So now we have a two year investigation by the Civil Rights Commission, which has zero enforcement authority by the way, into civil rights staffing levels in the new Administration. So what is the civil rights issue being investigated you might ask? There isn’t one and this one really smacks of politics…and in my opinion, here is what it is all about.
Per Wikipedia, “The eight commissioners serve six-year staggered terms. Four are appointed by the President, two by the President Pro Tempore of the Senate and two by the Speaker of the House of Representatives. No more than four Commissioners can be of the same political party. In addition, neither the two Senate appointees nor the two House appointees may be of the same political party. With the concurrence of a majority of the Commission’s members, the President designates a Chair and a Vice Chair. The Staff Director is also appointed by the President with the concurrence of a majority of the Commissioners.”
Now take a look at the list of current commissioners:
Presidential appointees (2D, 2I):
Catherine E. Lhamon, Chair (D) – Former assistant secretary of education for civil rights (appointed by President Barack Obama, December 2016).
Patricia Timmons-Goodson, Vice Chair (I) – Former Associate Justice of the North Carolina Supreme Court (appointed by President Obama, July 2014).
Debo P. Adegbile (D) – Partner at Wilmer Cutler Pickering Hale and Dorr (appointed by President Obama, December 2016).
Karen Narasaki (I) – Consultant and former president and executive director of the Asian American Justice Center (appointed by President Obama, July 2014).
Senate appointees (1D, 1I):
Gail Heriot (I) – University of San Diego law professor; alternate delegate to the 2000 Republican Convention (first appointed by President Pro Tempore Robert Byrd, February 2007; reappointed by President Pro Tempore Patrick Leahy, December 2013).
David Kladney (D) – Lawyer in private solo practice in Reno, Nevada (appointed by President Pro Tempore Daniel Inouye, January 2011; reappointed by President Pro Tempore Orrin Hatch, November 2016).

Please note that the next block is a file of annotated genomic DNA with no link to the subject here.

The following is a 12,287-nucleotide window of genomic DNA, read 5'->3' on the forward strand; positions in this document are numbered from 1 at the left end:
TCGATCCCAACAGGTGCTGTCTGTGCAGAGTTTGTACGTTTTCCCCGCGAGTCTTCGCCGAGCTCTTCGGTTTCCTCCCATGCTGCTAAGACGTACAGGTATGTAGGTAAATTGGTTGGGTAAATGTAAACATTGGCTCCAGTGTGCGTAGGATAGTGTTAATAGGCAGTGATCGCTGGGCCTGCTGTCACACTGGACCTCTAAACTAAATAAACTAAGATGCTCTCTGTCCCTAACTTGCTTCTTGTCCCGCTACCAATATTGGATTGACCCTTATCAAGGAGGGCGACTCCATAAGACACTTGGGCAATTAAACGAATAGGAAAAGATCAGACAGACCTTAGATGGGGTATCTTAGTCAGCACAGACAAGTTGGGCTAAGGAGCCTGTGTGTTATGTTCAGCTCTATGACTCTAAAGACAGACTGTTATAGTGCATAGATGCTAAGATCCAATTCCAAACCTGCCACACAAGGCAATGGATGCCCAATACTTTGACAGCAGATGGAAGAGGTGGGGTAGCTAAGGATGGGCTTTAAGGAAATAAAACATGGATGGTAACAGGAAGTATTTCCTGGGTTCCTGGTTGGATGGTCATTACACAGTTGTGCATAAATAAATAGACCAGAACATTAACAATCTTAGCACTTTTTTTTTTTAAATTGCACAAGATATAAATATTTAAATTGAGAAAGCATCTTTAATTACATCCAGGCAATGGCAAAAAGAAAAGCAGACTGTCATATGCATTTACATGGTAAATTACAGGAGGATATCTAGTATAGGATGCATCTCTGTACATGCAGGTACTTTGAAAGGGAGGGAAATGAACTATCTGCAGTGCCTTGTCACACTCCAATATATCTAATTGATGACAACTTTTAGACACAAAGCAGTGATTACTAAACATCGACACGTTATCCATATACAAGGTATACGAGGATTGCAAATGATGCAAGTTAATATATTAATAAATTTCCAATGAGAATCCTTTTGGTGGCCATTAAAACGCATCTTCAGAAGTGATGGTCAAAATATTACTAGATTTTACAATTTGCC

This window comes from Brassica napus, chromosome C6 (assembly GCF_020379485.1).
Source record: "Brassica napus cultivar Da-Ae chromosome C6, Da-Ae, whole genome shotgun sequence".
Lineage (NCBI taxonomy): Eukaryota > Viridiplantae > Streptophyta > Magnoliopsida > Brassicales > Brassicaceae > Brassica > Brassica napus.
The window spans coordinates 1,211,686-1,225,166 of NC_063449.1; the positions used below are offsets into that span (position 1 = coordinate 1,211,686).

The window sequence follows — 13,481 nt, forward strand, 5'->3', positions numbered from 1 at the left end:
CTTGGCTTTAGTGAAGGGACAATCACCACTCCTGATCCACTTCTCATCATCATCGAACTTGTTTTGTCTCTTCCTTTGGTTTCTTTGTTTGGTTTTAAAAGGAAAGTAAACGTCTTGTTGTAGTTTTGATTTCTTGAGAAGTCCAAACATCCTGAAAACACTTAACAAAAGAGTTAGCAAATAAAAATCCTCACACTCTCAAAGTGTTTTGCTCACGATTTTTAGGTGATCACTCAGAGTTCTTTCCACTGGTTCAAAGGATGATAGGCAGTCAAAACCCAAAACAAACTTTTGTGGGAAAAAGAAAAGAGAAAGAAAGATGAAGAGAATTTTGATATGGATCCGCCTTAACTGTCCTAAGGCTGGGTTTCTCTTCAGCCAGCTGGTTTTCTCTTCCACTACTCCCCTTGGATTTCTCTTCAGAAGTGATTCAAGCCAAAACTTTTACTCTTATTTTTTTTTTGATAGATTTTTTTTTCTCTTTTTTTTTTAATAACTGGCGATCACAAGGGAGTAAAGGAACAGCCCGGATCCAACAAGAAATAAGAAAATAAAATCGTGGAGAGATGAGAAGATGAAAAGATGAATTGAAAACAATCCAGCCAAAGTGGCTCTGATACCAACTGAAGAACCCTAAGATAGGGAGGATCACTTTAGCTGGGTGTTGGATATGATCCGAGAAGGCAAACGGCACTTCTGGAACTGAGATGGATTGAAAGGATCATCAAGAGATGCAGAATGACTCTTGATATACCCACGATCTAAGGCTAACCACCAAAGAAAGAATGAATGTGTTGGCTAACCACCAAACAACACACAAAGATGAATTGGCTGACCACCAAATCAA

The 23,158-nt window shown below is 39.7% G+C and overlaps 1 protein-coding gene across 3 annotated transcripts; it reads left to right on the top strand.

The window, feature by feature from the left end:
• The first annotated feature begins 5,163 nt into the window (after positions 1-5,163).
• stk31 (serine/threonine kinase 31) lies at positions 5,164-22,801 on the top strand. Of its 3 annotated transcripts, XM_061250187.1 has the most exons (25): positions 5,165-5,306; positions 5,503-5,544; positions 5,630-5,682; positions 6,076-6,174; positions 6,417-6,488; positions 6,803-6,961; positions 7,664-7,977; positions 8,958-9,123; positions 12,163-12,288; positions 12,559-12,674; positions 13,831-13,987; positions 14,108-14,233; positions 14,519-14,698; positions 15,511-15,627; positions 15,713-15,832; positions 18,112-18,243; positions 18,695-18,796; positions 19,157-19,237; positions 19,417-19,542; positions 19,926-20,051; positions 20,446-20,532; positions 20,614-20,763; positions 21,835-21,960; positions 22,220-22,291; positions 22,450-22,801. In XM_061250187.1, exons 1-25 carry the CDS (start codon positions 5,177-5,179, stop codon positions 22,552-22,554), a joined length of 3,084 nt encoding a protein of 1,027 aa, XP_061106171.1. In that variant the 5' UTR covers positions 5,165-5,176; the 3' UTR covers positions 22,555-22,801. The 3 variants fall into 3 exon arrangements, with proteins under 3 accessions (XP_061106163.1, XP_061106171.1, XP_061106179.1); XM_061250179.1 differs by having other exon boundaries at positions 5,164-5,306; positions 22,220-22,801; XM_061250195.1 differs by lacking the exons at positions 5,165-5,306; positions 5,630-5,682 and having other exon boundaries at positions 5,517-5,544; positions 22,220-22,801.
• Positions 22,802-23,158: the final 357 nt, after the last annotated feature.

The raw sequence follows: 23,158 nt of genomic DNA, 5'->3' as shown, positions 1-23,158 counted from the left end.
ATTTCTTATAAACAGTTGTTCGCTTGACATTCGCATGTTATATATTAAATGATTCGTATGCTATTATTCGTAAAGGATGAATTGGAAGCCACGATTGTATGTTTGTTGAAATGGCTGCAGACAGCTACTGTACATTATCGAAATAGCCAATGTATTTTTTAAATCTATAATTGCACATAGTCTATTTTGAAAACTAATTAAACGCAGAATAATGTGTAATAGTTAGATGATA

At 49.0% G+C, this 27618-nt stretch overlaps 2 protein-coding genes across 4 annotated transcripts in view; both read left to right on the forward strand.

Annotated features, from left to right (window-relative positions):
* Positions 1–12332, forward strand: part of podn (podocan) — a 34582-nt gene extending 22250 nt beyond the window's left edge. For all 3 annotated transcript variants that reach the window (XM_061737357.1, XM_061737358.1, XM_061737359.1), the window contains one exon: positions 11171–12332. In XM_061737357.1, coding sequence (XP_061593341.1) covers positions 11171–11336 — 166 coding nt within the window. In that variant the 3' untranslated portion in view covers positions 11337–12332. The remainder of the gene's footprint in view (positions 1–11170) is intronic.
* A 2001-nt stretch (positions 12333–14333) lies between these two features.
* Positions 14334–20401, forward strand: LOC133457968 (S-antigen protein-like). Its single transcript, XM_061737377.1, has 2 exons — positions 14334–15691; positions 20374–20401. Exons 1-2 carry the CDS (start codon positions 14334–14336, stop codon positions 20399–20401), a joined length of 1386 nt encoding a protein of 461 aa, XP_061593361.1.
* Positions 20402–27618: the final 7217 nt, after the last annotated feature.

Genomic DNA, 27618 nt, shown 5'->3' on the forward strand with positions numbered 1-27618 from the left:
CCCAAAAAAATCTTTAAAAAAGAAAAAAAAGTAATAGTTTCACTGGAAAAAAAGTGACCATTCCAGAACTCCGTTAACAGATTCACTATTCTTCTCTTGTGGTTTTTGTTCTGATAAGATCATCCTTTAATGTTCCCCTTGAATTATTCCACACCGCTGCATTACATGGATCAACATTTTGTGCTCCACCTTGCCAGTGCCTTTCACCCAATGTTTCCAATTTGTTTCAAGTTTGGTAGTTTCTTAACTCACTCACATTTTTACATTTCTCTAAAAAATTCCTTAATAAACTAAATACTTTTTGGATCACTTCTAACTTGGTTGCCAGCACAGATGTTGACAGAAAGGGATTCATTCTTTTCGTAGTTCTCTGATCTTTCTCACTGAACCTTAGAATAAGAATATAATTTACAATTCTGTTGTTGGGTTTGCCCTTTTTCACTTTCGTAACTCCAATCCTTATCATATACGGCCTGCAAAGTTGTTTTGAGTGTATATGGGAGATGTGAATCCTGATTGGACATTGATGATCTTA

House appointees (1D, 1R):
Peter N. Kirsanow (R) – Partner at Benesch, Friedlander, Coplan & Arnoff in Cleveland, Ohio; former member of the National Labor Relations Board (first appointed by President George W. Bush, December 2006; reappointed by Speaker John Boehner, 2013).
Michael Yaki (D) – San Francisco attorney and former member of the San Francisco Board of Supervisors (first appointed by Speaker Dennis Hastert, 2006; reappointed by Speaker Boehner, April 2011; reappointed by Speaker Paul Ryan, January 2017).
Notice anything here? The party makeup of the Commission is four Democrats, three Independents, and one Republican. It appears that liberals have done the usual end-around of a law and in this instance, stacked the Commission with their buddies. Does anybody believe that the Independents are of the conservative persuasion? I’ll just say this…Look at Independent Bernie Sanders.
Now about the Commission’s whining over staffing levels…Tough! The President and Congress control the budget and if they believe that civil rights is over-funded or not the “issue of the day”, they can fund it and its staffing levels, as they see fit!
And my reaction? Congress should once again revisit the Civil Rights Act and consider either serious amendment or total repeal. Two years of wasted taxpayer money coming up for nothing but political grandstanding by liberals who cannot accept their continuing losses.